12. The medium with the programming instructions of claim 9, wherein receiving productivity data for each of the plurality of employees includes accumulating productivity data for each of the plurality of employees relative to each of the plurality of tasks.

13. The medium with the programming instructions of claim 12, wherein accumulating productivity data includes measuring a productivity of an employee at performing a task with a tool utilized by the employee to perform the task.

14. The medium with the programming instructions of claim 13, wherein the tool includes a hand-held barcode scanner.

15. The medium with the programming instructions of claim 9, wherein receiving forecasted demands for each of the plurality of tasks includes receiving a first forecasted demand and a second forecasted demand different from the forecasted demand.

16. The medium with the programming instructions of claim 15, wherein assigning one or more of the plurality of employees to one or more of the plurality of tasks includes creating a first combination of employee task assignments to match a cumulative productivity of the assigned employees to the first demand and a second combination of employee task assignments to match a cumulative productivity of the assigned employees to the second demand.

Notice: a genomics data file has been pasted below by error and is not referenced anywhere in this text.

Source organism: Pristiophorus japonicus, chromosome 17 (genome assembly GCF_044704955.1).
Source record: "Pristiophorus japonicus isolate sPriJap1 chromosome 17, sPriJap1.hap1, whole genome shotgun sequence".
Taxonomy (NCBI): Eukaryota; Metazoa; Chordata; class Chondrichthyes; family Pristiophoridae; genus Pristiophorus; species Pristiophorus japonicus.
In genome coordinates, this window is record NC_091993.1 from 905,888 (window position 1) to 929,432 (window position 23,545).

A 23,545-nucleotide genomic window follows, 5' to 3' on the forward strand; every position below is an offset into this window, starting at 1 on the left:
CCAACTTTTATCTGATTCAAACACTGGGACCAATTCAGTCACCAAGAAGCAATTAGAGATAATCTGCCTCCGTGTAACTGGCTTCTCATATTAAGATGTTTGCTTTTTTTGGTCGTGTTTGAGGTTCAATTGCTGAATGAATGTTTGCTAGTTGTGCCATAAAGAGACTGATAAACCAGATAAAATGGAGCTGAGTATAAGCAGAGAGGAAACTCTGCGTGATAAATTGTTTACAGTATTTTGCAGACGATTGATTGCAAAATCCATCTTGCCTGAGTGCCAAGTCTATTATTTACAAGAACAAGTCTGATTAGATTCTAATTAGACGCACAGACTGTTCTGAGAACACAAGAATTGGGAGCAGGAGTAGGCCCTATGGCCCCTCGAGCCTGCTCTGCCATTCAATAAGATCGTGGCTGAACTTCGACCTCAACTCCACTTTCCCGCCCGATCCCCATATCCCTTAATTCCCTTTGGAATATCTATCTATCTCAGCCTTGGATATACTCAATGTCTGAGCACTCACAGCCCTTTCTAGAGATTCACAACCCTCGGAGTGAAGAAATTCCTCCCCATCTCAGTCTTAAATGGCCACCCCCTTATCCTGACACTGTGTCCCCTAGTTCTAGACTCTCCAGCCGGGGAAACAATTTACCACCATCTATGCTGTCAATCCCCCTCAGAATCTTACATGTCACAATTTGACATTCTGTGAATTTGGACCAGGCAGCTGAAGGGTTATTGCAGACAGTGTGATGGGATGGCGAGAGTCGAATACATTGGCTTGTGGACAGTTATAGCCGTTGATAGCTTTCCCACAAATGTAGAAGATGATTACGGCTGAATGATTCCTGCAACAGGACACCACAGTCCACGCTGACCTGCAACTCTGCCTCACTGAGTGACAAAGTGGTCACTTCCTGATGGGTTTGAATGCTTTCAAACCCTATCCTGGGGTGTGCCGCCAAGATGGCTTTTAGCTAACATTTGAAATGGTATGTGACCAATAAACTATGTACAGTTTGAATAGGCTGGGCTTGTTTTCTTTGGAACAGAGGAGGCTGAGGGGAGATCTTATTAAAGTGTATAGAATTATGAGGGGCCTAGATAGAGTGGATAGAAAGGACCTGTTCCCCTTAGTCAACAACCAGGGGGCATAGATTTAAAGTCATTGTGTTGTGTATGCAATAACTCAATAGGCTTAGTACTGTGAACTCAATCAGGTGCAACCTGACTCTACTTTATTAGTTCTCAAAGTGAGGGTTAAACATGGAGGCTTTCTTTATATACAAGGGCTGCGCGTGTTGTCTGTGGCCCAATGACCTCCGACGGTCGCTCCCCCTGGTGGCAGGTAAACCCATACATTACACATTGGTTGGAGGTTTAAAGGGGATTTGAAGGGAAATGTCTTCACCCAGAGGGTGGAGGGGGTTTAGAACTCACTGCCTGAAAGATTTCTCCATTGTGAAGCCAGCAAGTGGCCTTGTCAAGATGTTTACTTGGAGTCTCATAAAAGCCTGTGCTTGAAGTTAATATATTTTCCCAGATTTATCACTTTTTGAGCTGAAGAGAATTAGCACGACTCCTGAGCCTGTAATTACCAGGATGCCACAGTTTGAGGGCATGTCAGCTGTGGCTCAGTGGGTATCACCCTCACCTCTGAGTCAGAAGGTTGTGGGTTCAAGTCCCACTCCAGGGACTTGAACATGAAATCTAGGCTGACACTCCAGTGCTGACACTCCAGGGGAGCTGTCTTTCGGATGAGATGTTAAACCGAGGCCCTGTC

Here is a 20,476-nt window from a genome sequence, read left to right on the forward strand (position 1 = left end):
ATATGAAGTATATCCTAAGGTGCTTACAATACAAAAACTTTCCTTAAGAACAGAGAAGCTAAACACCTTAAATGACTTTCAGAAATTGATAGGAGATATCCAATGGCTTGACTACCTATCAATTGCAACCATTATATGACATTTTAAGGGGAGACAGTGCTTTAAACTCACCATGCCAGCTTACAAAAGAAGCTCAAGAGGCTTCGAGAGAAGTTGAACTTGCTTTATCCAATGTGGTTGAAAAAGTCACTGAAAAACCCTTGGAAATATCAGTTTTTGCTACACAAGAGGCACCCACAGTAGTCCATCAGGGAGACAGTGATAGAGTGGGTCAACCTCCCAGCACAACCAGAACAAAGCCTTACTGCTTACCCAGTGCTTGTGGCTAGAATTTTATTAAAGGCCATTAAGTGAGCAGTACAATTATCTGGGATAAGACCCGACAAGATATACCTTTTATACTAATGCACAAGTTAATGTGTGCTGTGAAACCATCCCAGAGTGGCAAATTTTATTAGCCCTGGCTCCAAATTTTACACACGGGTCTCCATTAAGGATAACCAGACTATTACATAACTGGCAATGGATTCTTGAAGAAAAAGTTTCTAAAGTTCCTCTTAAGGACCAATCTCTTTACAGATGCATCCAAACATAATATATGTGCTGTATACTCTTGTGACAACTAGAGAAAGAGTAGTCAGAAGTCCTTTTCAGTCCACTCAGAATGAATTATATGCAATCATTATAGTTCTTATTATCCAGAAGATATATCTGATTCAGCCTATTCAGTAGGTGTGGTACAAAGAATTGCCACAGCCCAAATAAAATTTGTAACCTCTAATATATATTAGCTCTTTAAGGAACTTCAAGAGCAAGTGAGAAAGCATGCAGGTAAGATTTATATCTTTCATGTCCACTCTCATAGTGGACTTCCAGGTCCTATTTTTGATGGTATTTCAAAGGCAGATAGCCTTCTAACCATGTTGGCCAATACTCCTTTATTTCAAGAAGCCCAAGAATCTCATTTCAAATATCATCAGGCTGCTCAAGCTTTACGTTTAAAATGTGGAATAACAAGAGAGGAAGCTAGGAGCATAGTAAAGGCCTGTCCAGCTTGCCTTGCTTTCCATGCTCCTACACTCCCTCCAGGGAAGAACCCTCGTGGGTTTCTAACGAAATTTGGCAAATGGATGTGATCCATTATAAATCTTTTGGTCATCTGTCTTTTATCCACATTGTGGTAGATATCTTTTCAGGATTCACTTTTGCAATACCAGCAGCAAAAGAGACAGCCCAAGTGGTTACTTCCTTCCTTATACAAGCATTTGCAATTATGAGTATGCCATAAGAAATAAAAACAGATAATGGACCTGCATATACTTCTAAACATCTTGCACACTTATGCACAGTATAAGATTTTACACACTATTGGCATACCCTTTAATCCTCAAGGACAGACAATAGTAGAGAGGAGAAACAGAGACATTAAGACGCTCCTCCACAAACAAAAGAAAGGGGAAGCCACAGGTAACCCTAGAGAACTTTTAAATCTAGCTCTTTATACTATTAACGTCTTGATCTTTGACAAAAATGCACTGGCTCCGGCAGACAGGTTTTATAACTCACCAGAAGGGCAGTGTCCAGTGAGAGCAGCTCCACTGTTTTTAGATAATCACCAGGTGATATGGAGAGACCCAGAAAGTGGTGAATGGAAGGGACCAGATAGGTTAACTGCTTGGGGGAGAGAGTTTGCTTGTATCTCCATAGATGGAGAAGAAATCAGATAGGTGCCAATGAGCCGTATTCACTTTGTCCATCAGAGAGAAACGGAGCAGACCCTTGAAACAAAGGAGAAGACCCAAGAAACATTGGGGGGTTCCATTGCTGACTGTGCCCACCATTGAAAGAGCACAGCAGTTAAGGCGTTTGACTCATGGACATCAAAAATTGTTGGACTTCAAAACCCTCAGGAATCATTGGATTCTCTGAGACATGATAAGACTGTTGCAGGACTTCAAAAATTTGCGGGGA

17. The medium with the programming instructions of claim 9, wherein receiving forecasted demands includes forecasting demands by considering information relating to at least one of shipments, production quantities, and customer demands.

18. The medium with the programming instructions of claim 9, further including selecting an employee that has experience in one of the plurality of tasks to assist the inexperienced employee with that one of the plurality of tasks.

19. The medium with the programming instructions of claim 9, wherein the productivity data includes historical data for each employee relating to each of the plurality of tasks.

20. A system for optimizing workplace engagement for a plurality of employees performing a plurality of tasks associated with logistical processes of a supply chain network, the system comprising:

a computer configured to receive productivity data for each of the plurality of employees relative to each of the plurality of tasks and forecasted demands for each of the plurality of tasks, wherein receiving productivity data includes accumulating productivity data by measuring a productivity of an employee at performing a task with a tool utilized by the employee to perform the task, and receiving forecasted demands includes forecasting demands by considering information relating to at least one of shipments, production quantities, and customer demands;
a database configured to store data relating to one of employee productivity, forecasted demands, and employee availability;
a program configured to perform a first algorithm for assigning one or more of the plurality of employees to one or more of the plurality of tasks, the employee task assignments being based upon productivity data, availability data, and the forecasted demands.

Patent History

Publication number: 20090006164
Type: Application
Filed: Jun 29, 2007
Publication Date: Jan 1, 2009
Applicant:
Inventors: John Joseph Kaiser (Dunlap, IL), Keith Edward Thach (Dunlap, IL)
Application Number: 11/819,777

Classifications

Current U.S. Class: 705/8
International Classification: G06F 9/46 (20060101);